buffer between themselves and the potentially rebellious Blacks gave the Free
Coloureds a sense of purpose despite the disabilities.
But it was through the system of special privileges that many of the Free
Coloureds were able to gain access to some of the society's channels of communi-
cation so that they could, as it were, prove themselves. Even in this there were
serious limitations for it was not until after 1830 that they were able to sit in the
House of Assembly or hold office in the militia, in local government or in the
Established Church. Access to the press was also limited, though less so by the end
of the 1820s. Yet by reason of a growing wealth, many a Free Coloured could travel
to England and establish connexions with articulate and fairly influential Parlia-
mentarians. Through improved education many others at home could craft the sort
of petitions that had to be taken seriously by the local legislature. The achievements
of many individuals among them also brought to these individuals their own
legitimation and authority within Jamaica, and by 1823 the Jamaican House
Assembly had to remove major disabilities, albeit grudgingly. Entry by the Free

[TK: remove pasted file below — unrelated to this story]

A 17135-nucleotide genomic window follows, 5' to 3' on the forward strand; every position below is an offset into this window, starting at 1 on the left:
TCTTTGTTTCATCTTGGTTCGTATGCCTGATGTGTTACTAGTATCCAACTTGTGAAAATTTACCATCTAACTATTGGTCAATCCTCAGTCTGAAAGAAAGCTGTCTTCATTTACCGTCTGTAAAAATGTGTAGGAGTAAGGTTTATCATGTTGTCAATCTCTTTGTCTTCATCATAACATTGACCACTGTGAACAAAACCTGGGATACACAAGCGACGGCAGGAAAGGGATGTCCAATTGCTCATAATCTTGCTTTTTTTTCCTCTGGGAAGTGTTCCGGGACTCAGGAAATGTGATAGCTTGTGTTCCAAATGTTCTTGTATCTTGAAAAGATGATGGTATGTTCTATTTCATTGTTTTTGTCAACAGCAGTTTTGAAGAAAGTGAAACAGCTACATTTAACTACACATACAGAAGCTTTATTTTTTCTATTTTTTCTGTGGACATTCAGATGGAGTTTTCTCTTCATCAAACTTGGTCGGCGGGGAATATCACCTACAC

Coloureds into the total discussion process was being slowly but surely accommo-
dated as a result not only of external factors forcing on stubborn planters the reali-
ties of a changed situation but also by the efforts at self-improvement and the
achievements of many of the Free Coloured class itself.
The Free Coloureds had been willing to wait their turn, seemingly. For they
understood that if they failed to persuade the White ruling class of their point of
view, "isolation within or banishment from" the society would be their fate.81 The
one or other was the fate of many who were relegated to second-class citizenship
throughout their life-time for a generation and more when efforts to remove the
disabilities met with deaf ears. Persons like Lecesne and Escoffrey were indeed
exiled in the 1820s only to return in triumph after 1830. But in addition to isolation
and banishment there was the third possibility of armed rebellion. The Free
Coloureds avoided this necessity by "infiltration" and by playing the game of
gaining civic status and recognition in terms of rights, freedoms and, not to be
forgotten, privileges, strictly by the rules. Their choice of method seemed a
conscious and some would say inevitable one. But this latter view will no doubt be
debatable.

V
What cannot be debated is the fact that the White ruling class of Jamaican slave
society was a very powerful and ruthless one a class indulged for nearly two
centuries by a "freedom-loving" Mother Country and allowed to bully a succession
of Governors in the name of off-shore liberty and colonial autonomy. They were